Why Is Uranus So Blue?
published during a waning crescent moon.



Credit: Keck Observatory

Uranus must feel a little left out. It’s is so far from the sun, one orbit around our toasty orb is as long as a hearty human life. Despite its distance, Uranus shines on with its blushing blues and greens, hoping to be noticed.

After what must have felt like eons, someone finally did in the 18th century. An astronomer named William Herschel first saw Uranus in 1781 — the first planet to be found using a telescope. (He even made it himself.)

Since then, astronomers have figured out Uranus’ beauty secret. The main ingredient: methane.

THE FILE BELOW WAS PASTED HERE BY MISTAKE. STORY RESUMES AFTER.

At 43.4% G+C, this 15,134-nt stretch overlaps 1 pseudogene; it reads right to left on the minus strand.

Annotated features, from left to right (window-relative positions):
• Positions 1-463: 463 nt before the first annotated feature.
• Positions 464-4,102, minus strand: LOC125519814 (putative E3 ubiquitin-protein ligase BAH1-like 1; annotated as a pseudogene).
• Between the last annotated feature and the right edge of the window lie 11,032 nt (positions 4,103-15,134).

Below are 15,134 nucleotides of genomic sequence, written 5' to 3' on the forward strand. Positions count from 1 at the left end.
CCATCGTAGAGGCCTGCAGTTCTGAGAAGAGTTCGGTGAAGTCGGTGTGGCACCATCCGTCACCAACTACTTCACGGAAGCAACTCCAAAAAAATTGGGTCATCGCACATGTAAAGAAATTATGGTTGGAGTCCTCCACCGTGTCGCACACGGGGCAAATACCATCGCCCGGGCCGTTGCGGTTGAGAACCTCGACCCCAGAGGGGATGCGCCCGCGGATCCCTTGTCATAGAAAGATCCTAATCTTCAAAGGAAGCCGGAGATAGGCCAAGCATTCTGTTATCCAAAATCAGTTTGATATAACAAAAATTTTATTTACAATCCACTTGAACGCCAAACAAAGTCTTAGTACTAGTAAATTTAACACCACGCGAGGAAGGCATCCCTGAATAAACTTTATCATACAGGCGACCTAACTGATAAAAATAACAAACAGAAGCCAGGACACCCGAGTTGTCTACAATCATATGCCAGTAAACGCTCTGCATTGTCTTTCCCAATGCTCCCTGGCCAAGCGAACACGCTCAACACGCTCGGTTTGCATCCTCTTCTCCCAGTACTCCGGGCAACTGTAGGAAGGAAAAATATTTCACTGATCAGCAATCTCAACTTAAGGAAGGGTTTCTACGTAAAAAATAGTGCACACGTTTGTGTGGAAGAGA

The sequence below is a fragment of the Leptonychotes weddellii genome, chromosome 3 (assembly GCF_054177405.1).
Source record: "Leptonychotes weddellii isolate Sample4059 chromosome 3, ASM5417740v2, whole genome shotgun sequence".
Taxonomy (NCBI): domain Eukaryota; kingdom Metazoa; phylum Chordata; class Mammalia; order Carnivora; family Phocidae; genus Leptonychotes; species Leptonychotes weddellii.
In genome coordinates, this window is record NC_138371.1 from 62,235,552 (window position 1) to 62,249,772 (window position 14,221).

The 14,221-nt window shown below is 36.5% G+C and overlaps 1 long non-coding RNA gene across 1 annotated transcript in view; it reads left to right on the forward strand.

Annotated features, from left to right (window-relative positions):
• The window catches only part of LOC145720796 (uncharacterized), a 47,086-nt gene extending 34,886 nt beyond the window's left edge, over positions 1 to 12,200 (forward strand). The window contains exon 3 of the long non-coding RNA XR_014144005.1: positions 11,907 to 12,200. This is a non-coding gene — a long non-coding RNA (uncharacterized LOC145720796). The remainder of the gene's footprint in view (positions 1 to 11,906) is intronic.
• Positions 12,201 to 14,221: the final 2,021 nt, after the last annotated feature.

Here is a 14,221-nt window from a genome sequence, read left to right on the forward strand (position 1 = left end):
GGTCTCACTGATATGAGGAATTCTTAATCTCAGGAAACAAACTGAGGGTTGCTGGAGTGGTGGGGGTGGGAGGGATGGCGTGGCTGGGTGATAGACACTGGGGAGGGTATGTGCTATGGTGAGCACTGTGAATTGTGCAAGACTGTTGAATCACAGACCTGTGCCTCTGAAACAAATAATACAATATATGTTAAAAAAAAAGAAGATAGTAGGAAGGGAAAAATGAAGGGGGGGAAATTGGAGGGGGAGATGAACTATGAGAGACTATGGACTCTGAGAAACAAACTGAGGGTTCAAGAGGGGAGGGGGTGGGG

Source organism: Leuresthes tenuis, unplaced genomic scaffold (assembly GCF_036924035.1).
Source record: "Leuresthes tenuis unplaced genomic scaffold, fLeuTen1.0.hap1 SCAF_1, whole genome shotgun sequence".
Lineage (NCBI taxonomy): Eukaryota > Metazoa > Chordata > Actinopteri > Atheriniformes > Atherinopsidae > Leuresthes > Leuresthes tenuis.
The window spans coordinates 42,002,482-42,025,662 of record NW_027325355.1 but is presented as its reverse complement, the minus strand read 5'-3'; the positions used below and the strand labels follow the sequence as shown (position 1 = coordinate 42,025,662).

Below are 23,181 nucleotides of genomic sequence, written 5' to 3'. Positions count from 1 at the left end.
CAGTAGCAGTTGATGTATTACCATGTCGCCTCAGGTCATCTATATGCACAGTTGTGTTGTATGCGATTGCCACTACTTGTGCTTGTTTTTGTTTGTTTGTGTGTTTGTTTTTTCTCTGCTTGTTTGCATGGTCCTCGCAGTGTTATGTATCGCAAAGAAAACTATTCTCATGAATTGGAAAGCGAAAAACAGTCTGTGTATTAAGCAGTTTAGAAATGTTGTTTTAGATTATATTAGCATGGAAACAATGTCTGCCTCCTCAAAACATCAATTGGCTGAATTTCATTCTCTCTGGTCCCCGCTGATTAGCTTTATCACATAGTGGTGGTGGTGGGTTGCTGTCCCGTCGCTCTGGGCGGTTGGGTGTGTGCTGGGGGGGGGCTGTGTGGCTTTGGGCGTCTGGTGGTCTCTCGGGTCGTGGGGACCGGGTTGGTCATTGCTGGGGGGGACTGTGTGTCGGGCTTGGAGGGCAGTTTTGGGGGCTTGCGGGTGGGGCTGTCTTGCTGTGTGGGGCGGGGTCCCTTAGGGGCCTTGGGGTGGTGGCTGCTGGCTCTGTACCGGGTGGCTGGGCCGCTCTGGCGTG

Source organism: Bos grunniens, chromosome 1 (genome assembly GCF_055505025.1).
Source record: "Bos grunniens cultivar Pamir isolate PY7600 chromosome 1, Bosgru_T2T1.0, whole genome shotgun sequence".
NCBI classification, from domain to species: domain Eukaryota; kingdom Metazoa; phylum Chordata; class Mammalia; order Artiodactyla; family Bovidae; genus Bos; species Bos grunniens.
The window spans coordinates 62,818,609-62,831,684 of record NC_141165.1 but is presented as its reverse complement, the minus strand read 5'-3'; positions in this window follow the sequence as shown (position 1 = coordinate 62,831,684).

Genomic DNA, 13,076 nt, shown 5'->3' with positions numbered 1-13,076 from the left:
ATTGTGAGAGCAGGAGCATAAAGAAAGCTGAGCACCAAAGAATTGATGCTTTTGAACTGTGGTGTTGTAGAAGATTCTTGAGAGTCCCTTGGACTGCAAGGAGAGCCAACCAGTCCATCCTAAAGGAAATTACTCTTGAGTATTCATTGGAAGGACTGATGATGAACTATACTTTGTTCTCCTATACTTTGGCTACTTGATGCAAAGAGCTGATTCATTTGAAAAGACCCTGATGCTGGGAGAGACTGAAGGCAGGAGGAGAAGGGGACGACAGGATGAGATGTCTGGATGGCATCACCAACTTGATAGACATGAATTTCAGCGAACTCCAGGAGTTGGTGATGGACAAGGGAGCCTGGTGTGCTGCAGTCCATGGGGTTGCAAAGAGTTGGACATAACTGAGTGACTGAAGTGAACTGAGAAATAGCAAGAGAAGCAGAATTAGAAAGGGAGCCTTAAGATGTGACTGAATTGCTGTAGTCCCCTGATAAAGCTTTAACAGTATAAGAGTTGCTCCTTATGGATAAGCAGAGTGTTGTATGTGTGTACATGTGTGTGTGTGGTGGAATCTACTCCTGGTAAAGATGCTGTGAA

Credit: NASA/JPL-Caltech

Uranus is an ice giant, meaning it’s made up of a slush of heavier elements. More than 80% of its mass is a chilly mix of water, methane, and ammonia. It’s the coldest planet in our solar system, even though it’s not the farthest, because its core has no heat source, according to NASA.

Like its neighbors Jupiter and Saturn, Uranus’ atmosphere mostly swirls with hydrogen and helium. But it’s the small amount of cold methane gas in Uranus’ clouds that gives the glowing planet its bucolic colors.

When sunlight floods Uranus’ atmosphere, the methane absorbs the red end of the light spectrum. The cloud tops also reflect some of that sunlight back, which is likely to be on the other end of the spectrum — and that includes those blues and greens that illuminate Earth, too.

And so Uranus floats on its 84-year journey around the, a testament that celestial beauty isn’t limited to what we’re accustomed to back home.